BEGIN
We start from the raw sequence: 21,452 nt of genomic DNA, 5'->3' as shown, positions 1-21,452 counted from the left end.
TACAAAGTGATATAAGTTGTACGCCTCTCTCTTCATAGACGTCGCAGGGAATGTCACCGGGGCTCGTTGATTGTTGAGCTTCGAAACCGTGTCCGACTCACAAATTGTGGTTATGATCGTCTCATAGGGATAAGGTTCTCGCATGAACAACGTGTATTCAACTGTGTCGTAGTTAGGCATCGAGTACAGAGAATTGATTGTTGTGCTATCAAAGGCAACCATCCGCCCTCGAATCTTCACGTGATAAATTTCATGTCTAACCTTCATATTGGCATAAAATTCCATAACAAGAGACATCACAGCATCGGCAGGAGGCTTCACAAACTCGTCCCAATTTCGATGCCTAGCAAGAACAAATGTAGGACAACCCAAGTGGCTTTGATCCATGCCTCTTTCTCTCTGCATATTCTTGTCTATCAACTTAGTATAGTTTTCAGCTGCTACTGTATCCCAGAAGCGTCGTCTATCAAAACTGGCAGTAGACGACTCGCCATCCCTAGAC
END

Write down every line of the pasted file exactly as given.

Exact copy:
We start from the raw sequence: 21,452 nt of genomic DNA, 5'->3' as shown, positions 1-21,452 counted from the left end.
TACAAAGTGATATAAGTTGTACGCCTCTCTCTTCATAGACGTCGCAGGGAATGTCACCGGGGCTCGTTGATTGTTGAGCTTCGAAACCGTGTCCGACTCACAAATTGTGGTTATGATCGTCTCATAGGGATAAGGTTCTCGCATGAACAACGTGTATTCAACTGTGTCGTAGTTAGGCATCGAGTACAGAGAATTGATTGTTGTGCTATCAAAGGCAACCATCCGCCCTCGAATCTTCACGTGATAAATTTCATGTCTAACCTTCATATTGGCATAAAATTCCATAACAAGAGACATCACAGCATCGGCAGGAGGCTTCACAAACTCGTCCCAATTTCGATGCCTAGCAAGAACAAATGTAGGACAACCCAAGTGGCTTTGATCCATGCCTCTTTCTCTCTGCATATTCTTGTCTATCAACTTAGTATAGTTTTCAGCTGCTACTGTATCCCAGAAGCGTCGTCTATCAAAACTGGCAGTAGACGACTCGCCATCCCTAGAC